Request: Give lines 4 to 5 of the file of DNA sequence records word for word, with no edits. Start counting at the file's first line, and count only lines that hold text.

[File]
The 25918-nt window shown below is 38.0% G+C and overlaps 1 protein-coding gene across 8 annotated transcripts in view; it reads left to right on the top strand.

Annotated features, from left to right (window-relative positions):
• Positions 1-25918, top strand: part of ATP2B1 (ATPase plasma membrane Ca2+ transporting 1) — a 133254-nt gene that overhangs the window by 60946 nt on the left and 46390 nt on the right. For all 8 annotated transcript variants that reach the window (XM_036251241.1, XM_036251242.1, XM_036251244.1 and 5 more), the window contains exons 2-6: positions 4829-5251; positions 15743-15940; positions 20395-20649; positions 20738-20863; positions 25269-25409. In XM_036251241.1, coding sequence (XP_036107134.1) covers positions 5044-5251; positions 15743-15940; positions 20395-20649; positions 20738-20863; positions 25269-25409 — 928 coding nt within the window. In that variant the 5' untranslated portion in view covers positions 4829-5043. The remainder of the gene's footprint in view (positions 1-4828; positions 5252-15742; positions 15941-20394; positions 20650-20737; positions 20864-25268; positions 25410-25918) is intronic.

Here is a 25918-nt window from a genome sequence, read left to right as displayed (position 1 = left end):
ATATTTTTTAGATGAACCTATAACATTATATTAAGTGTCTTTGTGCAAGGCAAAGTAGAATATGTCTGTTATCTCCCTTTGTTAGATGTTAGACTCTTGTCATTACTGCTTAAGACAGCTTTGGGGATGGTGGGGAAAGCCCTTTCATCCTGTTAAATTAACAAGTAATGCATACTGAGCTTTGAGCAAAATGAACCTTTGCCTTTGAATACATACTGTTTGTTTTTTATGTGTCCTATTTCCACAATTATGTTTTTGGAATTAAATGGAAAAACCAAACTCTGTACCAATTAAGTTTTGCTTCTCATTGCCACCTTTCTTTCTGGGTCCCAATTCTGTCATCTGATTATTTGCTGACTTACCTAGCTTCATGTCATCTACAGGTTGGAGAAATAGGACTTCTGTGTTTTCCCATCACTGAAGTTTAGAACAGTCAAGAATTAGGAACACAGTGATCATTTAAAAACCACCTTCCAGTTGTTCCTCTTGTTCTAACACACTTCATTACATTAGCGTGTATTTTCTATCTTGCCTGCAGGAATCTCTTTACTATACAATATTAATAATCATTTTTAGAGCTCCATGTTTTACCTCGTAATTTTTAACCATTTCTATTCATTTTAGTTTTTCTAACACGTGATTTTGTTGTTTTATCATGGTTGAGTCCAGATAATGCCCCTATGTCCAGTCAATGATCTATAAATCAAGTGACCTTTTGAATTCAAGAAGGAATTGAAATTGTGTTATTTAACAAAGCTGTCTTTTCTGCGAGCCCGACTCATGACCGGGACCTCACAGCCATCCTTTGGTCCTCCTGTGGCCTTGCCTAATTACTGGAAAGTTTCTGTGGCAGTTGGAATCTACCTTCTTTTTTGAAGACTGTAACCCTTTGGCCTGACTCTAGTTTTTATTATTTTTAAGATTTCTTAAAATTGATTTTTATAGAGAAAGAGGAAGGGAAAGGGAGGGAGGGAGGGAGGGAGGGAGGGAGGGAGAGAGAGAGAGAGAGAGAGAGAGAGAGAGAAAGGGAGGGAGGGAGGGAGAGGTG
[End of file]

Here is a 25918-nt window from a genome sequence, read left to right as displayed (position 1 = left end):
ATATTTTTTAGATGAACCTATAACATTATATTAAGTGTCTTTGTGCAAGGCAAAGTAGAATATGTCTGTTATCTCCCTTTGTTAGATGTTAGACTCTTGTCATTACTGCTTAAGACAGCTTTGGGGATGGTGGGGAAAGCCCTTTCATCCTGTTAAATTAACAAGTAATGCATACTGAGCTTTGAGCAAAATGAACCTTTGCCTTTGAATACATACTGTTTGTTTTTTATGTGTCCTATTTCCACAATTATGTTTTTGGAATTAAATGGAAAAACCAAACTCTGTACCAATTAAGTTTTGCTTCTCATTGCCACCTTTCTTTCTGGGTCCCAATTCTGTCATCTGATTATTTGCTGACTTACCTAGCTTCATGTCATCTACAGGTTGGAGAAATAGGACTTCTGTGTTTTCCCATCACTGAAGTTTAGAACAGTCAAGAATTAGGAACACAGTGATCATTTAAAAACCACCTTCCAGTTGTTCCTCTTGTTCTAACACACTTCATTACATTAGCGTGTATTTTCTATCTTGCCTGCAGGAATCTCTTTACTATACAATATTAATAATCATTTTTAGAGCTCCATGTTTTACCTCGTAATTTTTAACCATTTCTATTCATTTTAGTTTTTCTAACACGTGATTTTGTTGTTTTATCATGGTTGAGTCCAGATAATGCCCCTATGTCCAGTCAATGATCTATAAATCAAGTGACCTTTTGAATTCAAGAAGGAATTGAAATTGTGTTATTTAACAAAGCTGTCTTTTCTGCGAGCCCGACTCATGACCGGGACCTCACAGCCATCCTTTGGTCCTCCTGTGGCCTTGCCTAATTACTGGAAAGTTTCTGTGGCAGTTGGAATCTACCTTCTTTTTTGAAGACTGTAACCCTTTGGCCTGACTCTAGTTTTTATTATTTTTAAGATTTCTTAAAATTGATTTTTATAGAGAAAGAGGAAGGGAAAGGGAGGGAGGGAGGGAGGGAGGGAGGGAGGGAGAGAGAGAGAGAGAGAGAGAGAGAGAGAGAAAGGGAGGGAGGGAGGGAGAGGTG